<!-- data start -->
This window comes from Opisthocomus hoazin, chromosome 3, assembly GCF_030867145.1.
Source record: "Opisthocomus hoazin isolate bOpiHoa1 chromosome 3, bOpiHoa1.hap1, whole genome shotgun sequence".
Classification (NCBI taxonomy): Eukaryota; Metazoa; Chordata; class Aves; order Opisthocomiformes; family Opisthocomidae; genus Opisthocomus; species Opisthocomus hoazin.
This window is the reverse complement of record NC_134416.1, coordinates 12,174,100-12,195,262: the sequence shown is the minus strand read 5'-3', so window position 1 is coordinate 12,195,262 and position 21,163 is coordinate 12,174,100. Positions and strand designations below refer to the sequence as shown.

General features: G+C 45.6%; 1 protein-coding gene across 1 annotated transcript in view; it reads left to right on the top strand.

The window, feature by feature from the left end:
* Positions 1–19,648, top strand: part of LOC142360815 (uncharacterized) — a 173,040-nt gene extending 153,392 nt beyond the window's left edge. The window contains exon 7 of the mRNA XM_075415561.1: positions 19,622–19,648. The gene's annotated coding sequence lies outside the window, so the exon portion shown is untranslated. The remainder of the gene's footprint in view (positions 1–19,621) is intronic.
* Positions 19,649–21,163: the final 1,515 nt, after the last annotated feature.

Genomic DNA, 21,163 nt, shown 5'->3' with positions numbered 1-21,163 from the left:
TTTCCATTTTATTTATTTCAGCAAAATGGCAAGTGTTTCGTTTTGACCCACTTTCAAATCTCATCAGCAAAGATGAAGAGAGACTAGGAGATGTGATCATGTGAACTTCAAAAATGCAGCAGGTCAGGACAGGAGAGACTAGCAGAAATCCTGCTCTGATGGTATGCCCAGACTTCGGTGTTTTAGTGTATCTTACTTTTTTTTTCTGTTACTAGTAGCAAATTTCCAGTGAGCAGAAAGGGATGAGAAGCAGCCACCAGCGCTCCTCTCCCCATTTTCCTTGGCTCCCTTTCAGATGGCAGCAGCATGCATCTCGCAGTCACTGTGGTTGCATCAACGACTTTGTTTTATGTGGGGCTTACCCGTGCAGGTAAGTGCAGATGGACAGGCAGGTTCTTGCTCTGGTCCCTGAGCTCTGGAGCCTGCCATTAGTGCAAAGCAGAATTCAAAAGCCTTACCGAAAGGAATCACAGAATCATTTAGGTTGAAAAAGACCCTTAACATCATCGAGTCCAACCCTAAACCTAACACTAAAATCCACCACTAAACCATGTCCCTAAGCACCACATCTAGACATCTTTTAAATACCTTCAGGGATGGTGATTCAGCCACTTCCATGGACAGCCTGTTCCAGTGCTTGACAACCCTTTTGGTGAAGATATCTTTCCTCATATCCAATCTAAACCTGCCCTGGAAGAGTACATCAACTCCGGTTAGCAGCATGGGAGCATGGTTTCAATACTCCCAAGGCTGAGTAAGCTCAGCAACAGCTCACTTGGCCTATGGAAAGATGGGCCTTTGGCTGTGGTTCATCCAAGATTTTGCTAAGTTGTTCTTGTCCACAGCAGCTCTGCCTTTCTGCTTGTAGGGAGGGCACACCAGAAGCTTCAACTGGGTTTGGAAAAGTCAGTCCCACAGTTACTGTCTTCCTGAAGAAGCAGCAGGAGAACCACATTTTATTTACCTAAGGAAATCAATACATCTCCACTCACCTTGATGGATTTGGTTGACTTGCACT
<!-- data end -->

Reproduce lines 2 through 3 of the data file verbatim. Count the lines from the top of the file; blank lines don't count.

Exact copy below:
Source record: "Opisthocomus hoazin isolate bOpiHoa1 chromosome 3, bOpiHoa1.hap1, whole genome shotgun sequence".
Classification (NCBI taxonomy): Eukaryota; Metazoa; Chordata; class Aves; order Opisthocomiformes; family Opisthocomidae; genus Opisthocomus; species Opisthocomus hoazin.